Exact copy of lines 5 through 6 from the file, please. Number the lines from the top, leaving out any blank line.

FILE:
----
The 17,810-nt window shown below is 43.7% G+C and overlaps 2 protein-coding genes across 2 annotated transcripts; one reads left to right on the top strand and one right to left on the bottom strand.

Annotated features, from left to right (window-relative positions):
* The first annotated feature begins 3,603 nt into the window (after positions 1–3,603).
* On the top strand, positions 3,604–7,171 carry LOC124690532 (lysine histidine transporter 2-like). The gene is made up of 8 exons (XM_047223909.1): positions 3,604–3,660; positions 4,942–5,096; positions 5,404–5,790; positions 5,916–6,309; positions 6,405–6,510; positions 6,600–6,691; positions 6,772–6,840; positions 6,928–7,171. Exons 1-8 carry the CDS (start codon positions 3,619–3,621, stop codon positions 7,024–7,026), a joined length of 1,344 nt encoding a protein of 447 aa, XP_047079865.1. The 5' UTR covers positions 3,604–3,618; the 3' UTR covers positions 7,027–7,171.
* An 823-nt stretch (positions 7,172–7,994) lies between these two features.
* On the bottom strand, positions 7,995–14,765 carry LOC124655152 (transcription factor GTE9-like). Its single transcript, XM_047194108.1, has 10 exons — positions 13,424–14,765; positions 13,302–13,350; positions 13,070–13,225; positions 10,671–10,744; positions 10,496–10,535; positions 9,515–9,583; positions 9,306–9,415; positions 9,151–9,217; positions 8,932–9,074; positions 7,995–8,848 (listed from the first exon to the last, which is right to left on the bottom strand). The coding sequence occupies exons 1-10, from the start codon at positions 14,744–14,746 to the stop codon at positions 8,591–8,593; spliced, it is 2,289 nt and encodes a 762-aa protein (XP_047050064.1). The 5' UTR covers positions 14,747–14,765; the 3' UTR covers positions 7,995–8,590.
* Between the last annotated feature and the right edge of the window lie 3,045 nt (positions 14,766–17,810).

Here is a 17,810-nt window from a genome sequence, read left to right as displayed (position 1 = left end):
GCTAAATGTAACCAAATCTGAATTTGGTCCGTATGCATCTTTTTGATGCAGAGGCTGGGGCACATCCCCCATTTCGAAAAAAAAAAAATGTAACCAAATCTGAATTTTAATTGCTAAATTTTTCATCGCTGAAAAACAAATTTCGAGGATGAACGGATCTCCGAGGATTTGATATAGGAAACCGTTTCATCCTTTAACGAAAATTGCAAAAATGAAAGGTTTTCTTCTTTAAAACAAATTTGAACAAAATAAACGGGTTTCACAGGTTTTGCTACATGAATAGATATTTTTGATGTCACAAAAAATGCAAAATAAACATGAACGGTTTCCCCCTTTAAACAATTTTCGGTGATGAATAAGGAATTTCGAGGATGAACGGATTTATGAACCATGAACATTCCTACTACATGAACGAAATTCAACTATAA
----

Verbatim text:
* An 823-nt stretch (positions 7,172–7,994) lies between these two features.
* On the bottom strand, positions 7,995–14,765 carry LOC124655152 (transcription factor GTE9-like). Its single transcript, XM_047194108.1, has 10 exons — positions 13,424–14,765; positions 13,302–13,350; positions 13,070–13,225; positions 10,671–10,744; positions 10,496–10,535; positions 9,515–9,583; positions 9,306–9,415; positions 9,151–9,217; positions 8,932–9,074; positions 7,995–8,848 (listed from the first exon to the last, which is right to left on the bottom strand). The coding sequence occupies exons 1-10, from the start codon at positions 14,744–14,746 to the stop codon at positions 8,591–8,593; spliced, it is 2,289 nt and encodes a 762-aa protein (XP_047050064.1). The 5' UTR covers positions 14,747–14,765; the 3' UTR covers positions 7,995–8,590.